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Only 31 percent of California school kids are physically fit

By Catholic Online (NEWS CONSORTIUM)
December 5th, 2011
Catholic Online (www.catholic.org)

With an astounding emphasis on test scores, and core subject competency, California schools faced with budget are systematically eliminating programs, activities, and subjects that were once considered integral to educating the whole person. Everything from academic decathlons, to debate teams, to shop classes, music,  and physical education have all passed under the budgetary scalpel. Now, a new report is showing the effects of these cuts by reporting that only 31 percent of California schoolchildren are considered physically fit.

LOS ANGELES, CA (Catholic Online) - One must really wonder what California officials are thinking when they cut educational programs for kids. Tough budget cuts, paired with a strong emphasis on standardized test scores, has led to the paring down of education in California to the point that kids are being offered reading, writing, and arithmetic, but little else. And while this strategy may save millions of dollars in the short term, it cannot be anything but astronomically expensive in the long.

To understand the grim arithmetic of the situation, one only needs to consider for a few minutes the implications of an entire generation of children where 69 percent are considered physically unfit. The long-term health care costs alone, are certain to dwarf any savings that the state gains by cutting physical education from the curriculum.

And if one calculates the long-term trade off of the cash savings versus the consequences of cutting other academic and athletic programs from schools, the effect is particularly chilling.

To address the abysmally poor physical fitness of California school kids, state officials are tapping into one of their most abundant "natural" resources -- celebrities. California is full of them, and now state officials are planning a campaign in which various celebrities promote physical fitness by visiting schools and urging students to drink more water, eat more fruits and vegetables, and spend more time exercising.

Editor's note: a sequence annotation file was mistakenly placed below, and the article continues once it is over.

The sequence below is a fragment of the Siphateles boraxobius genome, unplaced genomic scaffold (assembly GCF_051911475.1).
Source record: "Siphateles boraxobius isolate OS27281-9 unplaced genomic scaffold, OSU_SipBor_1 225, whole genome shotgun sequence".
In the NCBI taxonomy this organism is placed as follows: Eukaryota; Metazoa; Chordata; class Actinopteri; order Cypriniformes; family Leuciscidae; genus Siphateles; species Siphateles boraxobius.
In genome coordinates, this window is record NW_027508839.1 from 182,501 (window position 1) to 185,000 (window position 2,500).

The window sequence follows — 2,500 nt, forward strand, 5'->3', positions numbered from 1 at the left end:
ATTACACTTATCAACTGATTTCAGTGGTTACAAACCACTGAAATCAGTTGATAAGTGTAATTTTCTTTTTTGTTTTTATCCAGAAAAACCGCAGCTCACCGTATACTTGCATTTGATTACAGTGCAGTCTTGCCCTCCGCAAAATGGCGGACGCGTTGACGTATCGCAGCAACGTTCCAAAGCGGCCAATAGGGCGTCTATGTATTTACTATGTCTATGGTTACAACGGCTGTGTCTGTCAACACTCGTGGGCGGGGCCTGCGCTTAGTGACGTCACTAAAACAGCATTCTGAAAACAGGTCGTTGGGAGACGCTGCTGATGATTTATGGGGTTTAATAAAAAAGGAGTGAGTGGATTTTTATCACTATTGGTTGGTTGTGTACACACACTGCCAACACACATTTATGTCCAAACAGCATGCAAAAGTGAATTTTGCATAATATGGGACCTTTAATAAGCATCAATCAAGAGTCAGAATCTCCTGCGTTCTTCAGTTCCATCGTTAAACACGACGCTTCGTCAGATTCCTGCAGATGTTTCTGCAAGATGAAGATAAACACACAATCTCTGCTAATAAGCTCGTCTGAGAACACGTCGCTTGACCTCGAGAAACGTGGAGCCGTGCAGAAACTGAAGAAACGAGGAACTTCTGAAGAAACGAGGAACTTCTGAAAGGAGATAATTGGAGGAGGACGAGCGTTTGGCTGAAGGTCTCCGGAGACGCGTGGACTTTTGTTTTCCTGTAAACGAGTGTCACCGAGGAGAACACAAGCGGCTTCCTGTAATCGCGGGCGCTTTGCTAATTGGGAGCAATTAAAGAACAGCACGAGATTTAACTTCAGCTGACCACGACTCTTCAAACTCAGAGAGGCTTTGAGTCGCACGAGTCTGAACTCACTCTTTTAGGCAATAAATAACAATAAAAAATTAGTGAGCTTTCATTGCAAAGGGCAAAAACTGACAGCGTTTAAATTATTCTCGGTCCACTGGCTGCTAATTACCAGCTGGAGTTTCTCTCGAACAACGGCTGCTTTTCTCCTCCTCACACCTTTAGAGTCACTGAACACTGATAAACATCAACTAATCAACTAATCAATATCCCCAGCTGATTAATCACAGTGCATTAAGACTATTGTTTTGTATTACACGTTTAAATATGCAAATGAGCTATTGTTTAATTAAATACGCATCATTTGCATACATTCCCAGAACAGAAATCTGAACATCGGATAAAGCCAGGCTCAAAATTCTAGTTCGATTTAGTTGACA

In addition to launching a celebrity campaign, state education officials have worked hard to implement changes in school lunch programs, making cafeteria food healthier for kids and eliminating unhealthy choices from menus. Still, diet is only part of the equation and replacing unhealthy foods with healthier ones is of limited benefit if kids do not also have exercise as part of their routine.

Certainly, the poor health of California school kids cannot be entirely blamed on education cuts. Changes in popular culture mean that more kids pass their time with sedentary activities rather than engaging in physical activity outside of the house. However, eliminating PE classes, and athletic programs certainly contributes to the larger problem.

At some point, California residents must realize that deep cuts to education are some of the most expensive cuts that can be made. Education is a form of infrastructure improvement that pays off for decades after the investment has been made. Conversely, destroying that infrastructure in the name of short-term savings has the potential to cost billions of dollars decades after those savings have been spent.

Both citizens and lawmakers alike would do well to heed this warning and take advantage of the opportunity to reevaluate the state's budget priorities. To have a mere 31 percent of the state's children considered physically fit isn't just unfortunate -- it's negligent. 

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